Dear Dr. Bell,

I have an issue with vastus lateralis development. My medialis is overactive in almost all lower body movements (squats, leg press, extensions, etc) and as such has grown much larger over the past years. I have a slight Anterior pelvic tilt, very limited internal rotation in my femurs (approximately 10 degrees movement if knee and hip at 90 degree angles) and excellent external rotation (can reach 90 degree rotation with same parameters set). I have a feeling that the default, externally rotated/bow legged position I’m in is restricting lateralis activation, but I am not sure. There are so many different variables that confuse my thought. Would love to hear what you have to say about this issue especially considering lateralis development is usually easy for most.

Thank you for the, Albeit: complex question! The complexity is due to the correction for all you describe will require programming in virtually ALL of the 12 IFPA Components of Fitness. Let’s take each of the components in order:

1) Strength: Obviously you describe an imbalance in strength between your Vastus Medialis (the V.M.: Tear-drop shaped muscle above the knee on your quadriceps) and your your Vasutus Lateralis (the V.L. muscle of your quadriceps located on the outside of your thigh). If you are doing most of your leg work with your feet in wide stance, you have been targeting your V.M.

To switch emphasis to your V.L., you will need to do all your leg work in narrow stance or even better: Single Leg. The Single Leg-Leg Press is highly recommended for you.

2) Speed: While you may not be interested in Speed Development, Sprinting is a GREAT quad exercise and will work your V.L. better than most any other exercise.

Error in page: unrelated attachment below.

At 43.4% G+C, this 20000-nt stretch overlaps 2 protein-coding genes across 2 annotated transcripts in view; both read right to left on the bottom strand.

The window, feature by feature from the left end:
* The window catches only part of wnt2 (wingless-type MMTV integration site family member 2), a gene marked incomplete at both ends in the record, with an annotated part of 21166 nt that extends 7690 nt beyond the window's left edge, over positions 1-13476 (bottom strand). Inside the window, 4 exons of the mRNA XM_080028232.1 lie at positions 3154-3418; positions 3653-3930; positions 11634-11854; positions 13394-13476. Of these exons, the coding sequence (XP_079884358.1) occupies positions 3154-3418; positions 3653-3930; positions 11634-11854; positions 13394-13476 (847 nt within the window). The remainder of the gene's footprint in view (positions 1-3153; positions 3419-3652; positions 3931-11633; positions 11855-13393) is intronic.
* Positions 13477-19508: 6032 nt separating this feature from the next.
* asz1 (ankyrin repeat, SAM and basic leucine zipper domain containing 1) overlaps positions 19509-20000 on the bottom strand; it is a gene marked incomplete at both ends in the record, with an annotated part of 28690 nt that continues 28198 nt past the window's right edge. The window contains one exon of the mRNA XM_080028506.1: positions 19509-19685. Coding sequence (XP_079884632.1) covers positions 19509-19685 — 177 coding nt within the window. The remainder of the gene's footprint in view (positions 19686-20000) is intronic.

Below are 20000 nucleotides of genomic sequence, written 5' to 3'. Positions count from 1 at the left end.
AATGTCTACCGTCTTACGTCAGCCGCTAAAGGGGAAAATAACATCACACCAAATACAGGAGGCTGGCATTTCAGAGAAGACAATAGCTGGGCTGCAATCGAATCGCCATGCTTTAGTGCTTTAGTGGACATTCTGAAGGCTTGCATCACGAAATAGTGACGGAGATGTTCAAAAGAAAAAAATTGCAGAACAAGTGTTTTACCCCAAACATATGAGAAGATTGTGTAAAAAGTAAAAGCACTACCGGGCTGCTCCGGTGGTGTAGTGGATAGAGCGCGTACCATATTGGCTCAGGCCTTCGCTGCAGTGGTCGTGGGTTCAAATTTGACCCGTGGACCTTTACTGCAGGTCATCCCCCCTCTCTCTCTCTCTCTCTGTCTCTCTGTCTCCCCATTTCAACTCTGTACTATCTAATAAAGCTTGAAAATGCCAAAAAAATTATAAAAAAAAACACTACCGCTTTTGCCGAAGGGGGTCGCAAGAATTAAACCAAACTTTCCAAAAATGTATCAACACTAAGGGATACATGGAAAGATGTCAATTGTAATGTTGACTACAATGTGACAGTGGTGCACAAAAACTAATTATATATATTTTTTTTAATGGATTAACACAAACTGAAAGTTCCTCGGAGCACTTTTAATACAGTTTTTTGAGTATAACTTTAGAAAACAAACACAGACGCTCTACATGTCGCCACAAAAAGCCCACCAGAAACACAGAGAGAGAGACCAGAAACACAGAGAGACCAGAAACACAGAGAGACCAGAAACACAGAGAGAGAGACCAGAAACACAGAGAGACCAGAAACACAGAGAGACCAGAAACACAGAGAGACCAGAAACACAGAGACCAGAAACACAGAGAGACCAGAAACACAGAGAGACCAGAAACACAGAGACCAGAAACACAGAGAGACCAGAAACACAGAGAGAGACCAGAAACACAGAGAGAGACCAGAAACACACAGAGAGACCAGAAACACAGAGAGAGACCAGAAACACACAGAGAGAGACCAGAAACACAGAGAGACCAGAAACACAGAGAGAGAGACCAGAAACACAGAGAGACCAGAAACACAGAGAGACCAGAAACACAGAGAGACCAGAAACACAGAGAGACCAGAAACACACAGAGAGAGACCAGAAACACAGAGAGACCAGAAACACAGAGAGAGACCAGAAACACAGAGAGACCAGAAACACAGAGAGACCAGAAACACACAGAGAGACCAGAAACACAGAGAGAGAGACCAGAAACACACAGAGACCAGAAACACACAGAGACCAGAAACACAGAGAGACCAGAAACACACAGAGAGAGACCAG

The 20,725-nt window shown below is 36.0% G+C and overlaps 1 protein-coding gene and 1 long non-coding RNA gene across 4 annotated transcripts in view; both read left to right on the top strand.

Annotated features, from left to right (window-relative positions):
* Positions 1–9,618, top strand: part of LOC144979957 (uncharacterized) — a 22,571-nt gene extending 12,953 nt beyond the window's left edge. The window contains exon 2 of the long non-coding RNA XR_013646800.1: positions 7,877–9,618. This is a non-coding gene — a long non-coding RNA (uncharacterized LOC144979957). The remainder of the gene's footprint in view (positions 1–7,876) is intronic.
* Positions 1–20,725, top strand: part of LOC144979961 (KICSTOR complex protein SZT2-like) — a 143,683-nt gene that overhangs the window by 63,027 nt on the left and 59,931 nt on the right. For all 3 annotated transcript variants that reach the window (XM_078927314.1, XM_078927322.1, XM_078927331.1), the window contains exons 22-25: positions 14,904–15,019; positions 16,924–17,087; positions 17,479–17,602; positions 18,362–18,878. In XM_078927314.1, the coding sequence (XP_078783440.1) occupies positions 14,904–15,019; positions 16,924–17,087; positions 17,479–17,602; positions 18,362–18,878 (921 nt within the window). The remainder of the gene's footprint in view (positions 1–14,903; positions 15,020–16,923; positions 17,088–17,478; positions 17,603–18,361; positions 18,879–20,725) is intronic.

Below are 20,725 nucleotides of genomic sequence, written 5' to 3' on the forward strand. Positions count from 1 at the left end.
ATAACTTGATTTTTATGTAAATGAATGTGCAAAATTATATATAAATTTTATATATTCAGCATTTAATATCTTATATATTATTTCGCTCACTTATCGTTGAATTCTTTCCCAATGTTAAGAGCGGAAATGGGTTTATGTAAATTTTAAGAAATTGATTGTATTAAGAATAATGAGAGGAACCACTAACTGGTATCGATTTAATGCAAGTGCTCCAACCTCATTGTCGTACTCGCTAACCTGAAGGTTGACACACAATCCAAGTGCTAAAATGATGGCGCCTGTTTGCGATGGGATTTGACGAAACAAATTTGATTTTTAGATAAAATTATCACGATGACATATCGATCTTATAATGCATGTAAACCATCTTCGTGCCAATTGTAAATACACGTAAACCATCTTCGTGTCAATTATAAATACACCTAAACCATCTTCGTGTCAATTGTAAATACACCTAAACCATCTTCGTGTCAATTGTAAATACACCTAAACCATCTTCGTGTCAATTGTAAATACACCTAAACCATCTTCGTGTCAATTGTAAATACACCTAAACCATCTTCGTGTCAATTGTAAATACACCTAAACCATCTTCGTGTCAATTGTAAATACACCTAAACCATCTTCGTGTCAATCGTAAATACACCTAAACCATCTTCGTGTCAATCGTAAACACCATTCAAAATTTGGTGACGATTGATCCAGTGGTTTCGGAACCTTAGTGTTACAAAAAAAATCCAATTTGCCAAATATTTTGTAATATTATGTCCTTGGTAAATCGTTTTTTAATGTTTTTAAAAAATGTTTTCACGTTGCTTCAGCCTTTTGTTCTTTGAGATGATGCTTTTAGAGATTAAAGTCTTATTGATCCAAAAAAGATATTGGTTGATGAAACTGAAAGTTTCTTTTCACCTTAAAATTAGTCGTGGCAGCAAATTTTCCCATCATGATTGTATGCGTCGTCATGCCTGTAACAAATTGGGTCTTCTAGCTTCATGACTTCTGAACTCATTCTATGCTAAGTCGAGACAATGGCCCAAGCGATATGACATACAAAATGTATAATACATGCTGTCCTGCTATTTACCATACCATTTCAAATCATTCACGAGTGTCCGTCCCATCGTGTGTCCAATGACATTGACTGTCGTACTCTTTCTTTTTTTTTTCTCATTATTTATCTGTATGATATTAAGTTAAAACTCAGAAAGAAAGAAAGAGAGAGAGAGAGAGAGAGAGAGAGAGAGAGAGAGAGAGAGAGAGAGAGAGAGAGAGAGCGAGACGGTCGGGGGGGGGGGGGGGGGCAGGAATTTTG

3) Power: Once again, pure Power may not be your goal, but even relatively low intensity, beginner level hops, skips and jumps will assist your V.L. development (especially when done single leg).

4) Anaerobic endurance: you have to take your V.L. muscle fibers beyond their normal muscular endurance limits to effect faster improvement. Begin with 1-2 minutes of relatively high intensity and build to 3 minutes of sustained activity. This can be accomplished by using the plyometric exercises mentioned above at lower intensity and longer duration. I combine both by starting high and finishing low intensity as fatigue builds.

5) Aerobic endurance: For most people walking is 3-4 mph, the longer your legs, the faster you can walk. Jogging is between 4-6.5 mph and Running begins for most people at 7 mph. You need to use ALL the IFPA Exercise Training Principles described in the IFPA Book of Personal Training, especially the GPO: Gradual Progressive Over Load Principle to start with a level of intensity that will encourage the body to adapt and improve without over doing it to cause injury and over training. Personal Training is both Art and Science, but in your case…if it hurts…YOU ARE DOING IT WRONG! Build slow for great long term results.

6) Agility: most agility exercises will also work your V.L. and provide some fun and variety to your workouts.